In short this mode [of understanding Christ as simply an example] does not make Christians but only hypocrites. You must grasp Christ at a much higher level. Even though this higher level has for a long time been the very best, the preaching of it has been something rare. The chief article and foundation of the gospel is that before you take Christ as an example, you accept and recognize him as a gift, as a present that God has given you and that is your own. [emphasis mine] – Martin Luther’s Basic Theological Writings, ed. Timothy F. Lull, (Fortress Press, Minneapolis: 2005). 93-95.

Well, I don’t know how one could ever strike any more deftly at the very vitals and heart-beat of unbelief.  This penetrates to the core of all false teaching and apostasy which teaches us not to believe in Christ as everything for our salvation, but rather someone and something just shy of it.  Some thing (no matter how small or seemingly reasonable) must be left outstanding.  And just as surely one believes this then all one’s glorying in Christ and his cross falls faint to the ground.

And what’s more, the human heart, in its pride, ever resists such a free gift from our Gratuitous Benefactor and Heavenly Father. And as much as we might think we can today find evidence to the contrary, there’s nothing we like less than a free handout — and from God, least of all. It restlessly tugs against such an offer of absolute and unconditional grace. And of course our sinful hearts are joined in a distorted chorus by the world and the devil, ever providing a relentless deluge of resistance.

And yet the Gospel truly is good news… the best in the world…in all creation. May God by his mercy grant us ears to hear, and hearts to understand, how great and marvelous his love is toward us. Amen.

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In the first place, it should be directed not only against the opponents outside the Church but also against the opponents within. The opponents of Holy Scripture do not become less dangerous, but they become far more dangerous, when they are within ecclesiastical walls.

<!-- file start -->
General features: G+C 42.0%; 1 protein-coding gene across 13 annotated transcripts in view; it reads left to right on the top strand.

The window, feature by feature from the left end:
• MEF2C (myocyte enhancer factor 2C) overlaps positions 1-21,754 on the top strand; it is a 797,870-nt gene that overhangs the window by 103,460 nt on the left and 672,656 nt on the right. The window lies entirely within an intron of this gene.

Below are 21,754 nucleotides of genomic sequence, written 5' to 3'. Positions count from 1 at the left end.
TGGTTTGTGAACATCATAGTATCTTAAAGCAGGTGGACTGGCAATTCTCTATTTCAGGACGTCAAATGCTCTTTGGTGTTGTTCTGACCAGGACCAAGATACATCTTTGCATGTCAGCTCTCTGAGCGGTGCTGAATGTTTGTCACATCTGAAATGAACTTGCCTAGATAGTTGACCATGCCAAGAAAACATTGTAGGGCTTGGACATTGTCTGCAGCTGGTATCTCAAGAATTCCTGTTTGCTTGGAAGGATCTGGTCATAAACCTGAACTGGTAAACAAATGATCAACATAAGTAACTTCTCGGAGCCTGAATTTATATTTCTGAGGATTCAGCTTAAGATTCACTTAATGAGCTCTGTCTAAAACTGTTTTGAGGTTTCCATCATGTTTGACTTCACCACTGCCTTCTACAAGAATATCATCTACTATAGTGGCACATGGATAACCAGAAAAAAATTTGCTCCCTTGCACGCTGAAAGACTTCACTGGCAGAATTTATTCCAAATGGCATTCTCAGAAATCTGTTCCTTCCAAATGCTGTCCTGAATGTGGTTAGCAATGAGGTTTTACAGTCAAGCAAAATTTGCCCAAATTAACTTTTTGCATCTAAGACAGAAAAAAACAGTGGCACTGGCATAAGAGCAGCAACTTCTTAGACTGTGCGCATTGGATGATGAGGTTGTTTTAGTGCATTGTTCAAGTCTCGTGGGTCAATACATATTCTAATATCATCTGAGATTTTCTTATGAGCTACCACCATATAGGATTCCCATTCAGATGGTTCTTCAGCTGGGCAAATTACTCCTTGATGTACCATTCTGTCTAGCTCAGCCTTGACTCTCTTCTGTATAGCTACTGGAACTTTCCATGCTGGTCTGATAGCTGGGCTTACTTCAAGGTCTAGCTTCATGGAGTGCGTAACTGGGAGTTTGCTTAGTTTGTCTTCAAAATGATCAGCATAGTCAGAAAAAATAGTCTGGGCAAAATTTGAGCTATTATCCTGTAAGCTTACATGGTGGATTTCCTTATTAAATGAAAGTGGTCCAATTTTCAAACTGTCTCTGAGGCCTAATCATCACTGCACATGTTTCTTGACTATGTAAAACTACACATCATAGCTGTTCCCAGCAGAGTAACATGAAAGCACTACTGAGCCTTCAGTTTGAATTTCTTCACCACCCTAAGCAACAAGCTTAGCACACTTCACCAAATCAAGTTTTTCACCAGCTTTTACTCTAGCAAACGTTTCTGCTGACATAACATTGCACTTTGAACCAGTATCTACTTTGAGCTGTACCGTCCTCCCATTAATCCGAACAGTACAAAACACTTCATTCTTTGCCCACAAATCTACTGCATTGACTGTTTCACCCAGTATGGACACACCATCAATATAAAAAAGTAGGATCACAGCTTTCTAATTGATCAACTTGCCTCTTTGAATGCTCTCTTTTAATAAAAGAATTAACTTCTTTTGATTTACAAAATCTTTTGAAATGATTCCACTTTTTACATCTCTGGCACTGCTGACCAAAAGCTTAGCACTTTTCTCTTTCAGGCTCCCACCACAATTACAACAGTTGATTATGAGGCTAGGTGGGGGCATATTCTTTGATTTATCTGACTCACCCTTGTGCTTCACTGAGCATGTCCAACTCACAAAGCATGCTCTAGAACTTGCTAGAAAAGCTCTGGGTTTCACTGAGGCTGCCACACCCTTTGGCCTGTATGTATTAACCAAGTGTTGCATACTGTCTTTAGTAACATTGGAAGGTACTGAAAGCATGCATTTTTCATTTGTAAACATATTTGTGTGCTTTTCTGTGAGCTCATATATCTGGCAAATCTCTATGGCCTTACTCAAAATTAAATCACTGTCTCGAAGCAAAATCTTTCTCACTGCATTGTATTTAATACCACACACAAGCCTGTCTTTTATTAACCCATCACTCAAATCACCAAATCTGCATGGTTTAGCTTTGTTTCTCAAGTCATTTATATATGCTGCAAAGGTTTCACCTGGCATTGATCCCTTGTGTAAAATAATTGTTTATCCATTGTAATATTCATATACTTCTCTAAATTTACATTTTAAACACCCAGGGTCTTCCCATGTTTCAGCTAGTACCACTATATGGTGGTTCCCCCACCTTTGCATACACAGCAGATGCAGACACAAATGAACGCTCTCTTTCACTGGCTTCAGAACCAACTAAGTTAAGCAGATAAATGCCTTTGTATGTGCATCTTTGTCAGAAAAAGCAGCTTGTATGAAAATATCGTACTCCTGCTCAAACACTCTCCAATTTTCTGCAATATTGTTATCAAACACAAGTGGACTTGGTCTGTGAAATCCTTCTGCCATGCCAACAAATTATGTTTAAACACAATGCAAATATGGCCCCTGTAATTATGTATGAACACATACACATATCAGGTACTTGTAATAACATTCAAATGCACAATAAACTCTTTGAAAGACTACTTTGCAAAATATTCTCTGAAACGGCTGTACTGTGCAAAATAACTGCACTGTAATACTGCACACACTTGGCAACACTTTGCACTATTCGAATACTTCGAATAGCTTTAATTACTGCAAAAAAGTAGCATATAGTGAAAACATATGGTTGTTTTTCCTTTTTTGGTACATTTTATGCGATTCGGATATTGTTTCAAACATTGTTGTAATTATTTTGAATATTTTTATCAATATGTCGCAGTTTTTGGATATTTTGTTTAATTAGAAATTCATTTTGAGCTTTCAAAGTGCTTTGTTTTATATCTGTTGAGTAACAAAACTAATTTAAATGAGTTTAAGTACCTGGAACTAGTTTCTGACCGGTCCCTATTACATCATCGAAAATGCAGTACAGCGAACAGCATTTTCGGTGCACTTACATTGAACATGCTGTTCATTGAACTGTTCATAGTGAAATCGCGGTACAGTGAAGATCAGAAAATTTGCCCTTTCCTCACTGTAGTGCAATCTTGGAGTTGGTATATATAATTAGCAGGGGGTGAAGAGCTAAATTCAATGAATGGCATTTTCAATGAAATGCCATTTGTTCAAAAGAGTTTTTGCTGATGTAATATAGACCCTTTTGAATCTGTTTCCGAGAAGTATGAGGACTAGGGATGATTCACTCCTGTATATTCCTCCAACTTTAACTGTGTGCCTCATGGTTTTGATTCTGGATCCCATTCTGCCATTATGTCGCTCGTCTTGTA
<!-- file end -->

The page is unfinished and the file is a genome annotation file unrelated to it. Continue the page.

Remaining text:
At that point, I am well aware that widespread objection arises at the present time. Let us above all, men say, have no controversy in the Church; let us forget our small theological differences and all repeat together Paul’s hymn to Christian love. As I listen to such pleas, my Christian friends, I think I can detect in them rather plainly the voice of Satan. That voice is heard, sometimes, on the lips of good and truly Christian men, as at Caesarea Philippi it was heard on the lips of the greatest of the Twelve. But Satan’s voice it is, all the same.

– J. G. Machen. Article found here.

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So here’s some John Calvin on spiritual warfare… A good reminder for us always I think.

“We have been forewarned that an enemy relentlessly threatens us, an enemy who is the very embodiment of rash boldness, of military prowess, of crafty wiles, of untiring zeal and haste, of every conceivable weapon and of skill in the science of warfare.  We must, then, bend our every effort to this goal: that we should not let ourselves be overwhelmed by carelessness or faintheartedness, but on the contrary, with courage rekindled stand our ground in combat.  Since this military service ends only at death, let us urge ourselves to perseverance.  Indeed, conscious of our weakness and ignorance, let us especially call upon God’s help, relying upon him alone in whatever we attempt, since it is he alone who can supply us with counsel and strength, courage and armor.” (Institutes 1.14.13)